Worship should take us on a journey into the Light of the Kingdom of God. This movement towards heaven is the driving force behind Father Vassilios Papavassiliou’s new book Journey to the Kingdom: An Insider’s Look at the Liturgy and Beliefs of the Eastern Orthodox Church. At the surface level, the book is a clear and readable explanation of Orthodox beliefs and worship. But at the heart of the book lies an invitation to be transfigured in the Light of Christ through worship.
As the subtitle suggests, this book is an insider’s look at Orthodox liturgy. As an outsider, I found Papavassiliou’s descriptions of the liturgy clarified both my understanding of and questions about Orthodox worship. While I’ve read a good amount about Orthodoxy, I still feel dizzy when I have the cross-cultural experience of an Orthodox worship service. When I’ve worshiped at Orthodox churches or at the Byzantine Catholic Seminary here in Pittsburgh, I’ve known that I should simply ask more questions, but I haven’t known where to begin. This book asks and answers many of those questions. Papavassiliou also has a gift for succinctly communicating Orthodox theology in ways that any Christian can understand, often using sidebars in the book for deeper explanations of certain topics. For example, the sidebar on page 22 is the most concise and clear explanation of the veneration of icons I’ve read.
Papavassilou also explains the nuances of what happens behind the iconostasis in ways that would enrich even an insider’s understanding of Orthodoxy. For example, chapter 7 is dedicated to explaining the use of Psalm 50 (Psalm 51 in Hebrew and Protestant numbering) in the Divine Liturgy. This psalm of repentance is recited before the consecration of Eucharist because, “It is repentance that opens the gates of heaven to us” (p. 65). But there’s more than meets the eye going on here: Anyone familiar with the psalm may have noticed that there seems to be a change in tone between verse 17 and verse 18. Before this change we read “For You do not delight in sacrifice, otherwise I would give it; You are not pleased with burnt offering. The sacrifices of God are a broken spirit; a broken and contrite heart, O God, You will not despise” (NASB). Then verse 19 speaks of God delighting in “righteous sacrifices, in burnt offering and whole burnt offering” and “young bulls” being offered on God’s altar. The first portion of this psalm is recited during the Divine Liturgy when the not-yet-consecrated communion elements are processed throughout the church. Then there is actually a pause between verses 17 and 18 during which the priest places the bread and wine upon the altar. Then he completes the psalm demonstrating symbolically that Christ is the one righteous sacrifice Who replaces all earthly sacrifices with the offering of Himself. As the book demonstrates, this sort of poetic beauty permeates Orthodox worship, with deeper nuances always awaiting discovery.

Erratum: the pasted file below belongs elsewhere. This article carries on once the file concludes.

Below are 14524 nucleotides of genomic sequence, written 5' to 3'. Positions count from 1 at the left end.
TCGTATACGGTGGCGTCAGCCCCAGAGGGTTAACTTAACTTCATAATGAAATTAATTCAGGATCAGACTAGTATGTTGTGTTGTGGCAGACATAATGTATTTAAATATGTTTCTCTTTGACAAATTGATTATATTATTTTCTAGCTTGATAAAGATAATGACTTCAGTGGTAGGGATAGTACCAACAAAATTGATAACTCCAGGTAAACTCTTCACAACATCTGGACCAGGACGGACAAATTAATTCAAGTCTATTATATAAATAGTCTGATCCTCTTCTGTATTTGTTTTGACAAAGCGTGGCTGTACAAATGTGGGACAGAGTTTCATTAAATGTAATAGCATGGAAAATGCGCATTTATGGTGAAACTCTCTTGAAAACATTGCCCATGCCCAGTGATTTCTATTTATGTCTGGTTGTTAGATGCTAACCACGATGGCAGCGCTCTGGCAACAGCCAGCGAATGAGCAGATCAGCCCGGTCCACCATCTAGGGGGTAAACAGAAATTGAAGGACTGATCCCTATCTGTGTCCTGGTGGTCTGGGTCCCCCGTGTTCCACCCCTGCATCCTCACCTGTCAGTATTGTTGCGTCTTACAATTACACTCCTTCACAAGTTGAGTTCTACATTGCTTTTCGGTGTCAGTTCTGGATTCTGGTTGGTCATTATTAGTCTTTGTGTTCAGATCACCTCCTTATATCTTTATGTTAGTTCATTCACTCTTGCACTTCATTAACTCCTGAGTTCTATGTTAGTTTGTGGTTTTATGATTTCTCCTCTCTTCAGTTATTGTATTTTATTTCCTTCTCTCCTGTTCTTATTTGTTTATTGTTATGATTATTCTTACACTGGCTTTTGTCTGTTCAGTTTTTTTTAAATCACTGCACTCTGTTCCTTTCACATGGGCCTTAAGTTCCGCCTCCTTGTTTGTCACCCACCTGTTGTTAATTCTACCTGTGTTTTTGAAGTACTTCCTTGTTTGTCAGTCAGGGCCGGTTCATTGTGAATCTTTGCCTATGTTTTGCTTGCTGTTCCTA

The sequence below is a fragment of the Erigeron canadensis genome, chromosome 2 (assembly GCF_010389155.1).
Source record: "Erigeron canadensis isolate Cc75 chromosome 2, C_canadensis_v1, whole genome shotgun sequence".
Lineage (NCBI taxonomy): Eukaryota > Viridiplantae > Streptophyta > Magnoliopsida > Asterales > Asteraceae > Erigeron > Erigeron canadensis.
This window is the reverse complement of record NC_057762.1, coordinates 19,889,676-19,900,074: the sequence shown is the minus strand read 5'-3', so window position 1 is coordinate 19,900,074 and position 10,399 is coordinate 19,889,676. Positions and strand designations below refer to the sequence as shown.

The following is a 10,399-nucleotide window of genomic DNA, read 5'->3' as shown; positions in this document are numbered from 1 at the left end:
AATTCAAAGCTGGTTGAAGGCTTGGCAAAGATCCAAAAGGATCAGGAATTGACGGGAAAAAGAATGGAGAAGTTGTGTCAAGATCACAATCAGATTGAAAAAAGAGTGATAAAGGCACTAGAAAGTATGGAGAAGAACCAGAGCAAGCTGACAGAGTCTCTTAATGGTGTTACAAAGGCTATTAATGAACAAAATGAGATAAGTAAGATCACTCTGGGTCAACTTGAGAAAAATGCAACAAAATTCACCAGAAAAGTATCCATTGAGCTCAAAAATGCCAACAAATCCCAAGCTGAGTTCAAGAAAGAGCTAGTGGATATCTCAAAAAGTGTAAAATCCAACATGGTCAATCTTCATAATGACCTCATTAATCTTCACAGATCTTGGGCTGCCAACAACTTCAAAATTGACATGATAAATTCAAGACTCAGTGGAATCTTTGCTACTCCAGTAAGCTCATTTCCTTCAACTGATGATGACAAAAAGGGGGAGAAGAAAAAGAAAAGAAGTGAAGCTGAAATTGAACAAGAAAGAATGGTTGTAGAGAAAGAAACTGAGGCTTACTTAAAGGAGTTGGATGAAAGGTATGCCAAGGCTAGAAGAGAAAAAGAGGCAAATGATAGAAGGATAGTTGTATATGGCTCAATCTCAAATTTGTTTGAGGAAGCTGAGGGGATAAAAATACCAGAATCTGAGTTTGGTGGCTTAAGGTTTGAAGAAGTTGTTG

Such beauty is a reflection of the Light of the Kingdom, the Light into which worshipers enter through the liturgy. With the liturgy’s “very goal and purpose being participation in the divine Mysteries” (pp. 82-83), all of the elements of the service are explained as preparation for entry into the presence of Christ. The hymn which follows reception of communion says, “We have seen the true light! We have received the heavenly Spirit. We have found the true faith, as we worship the undivided Trinity. For the Trinity has saved us!” (p. 169). The reception of Christ in the Eucharist transfigures Christians that we may bear His Light to the world. And this means that there is a missional component to even the other-worldly worship of Orthodoxy. As Papavassiliou writes, “We leave the world that we may return to it renewed and illumined, fit to bring light to those in darkness” (p. 18). Amen. In the Lord’s light may we see light, and may others see Christ’s light in us.
(Thank you to Paraclete Press for sharing this book with me.)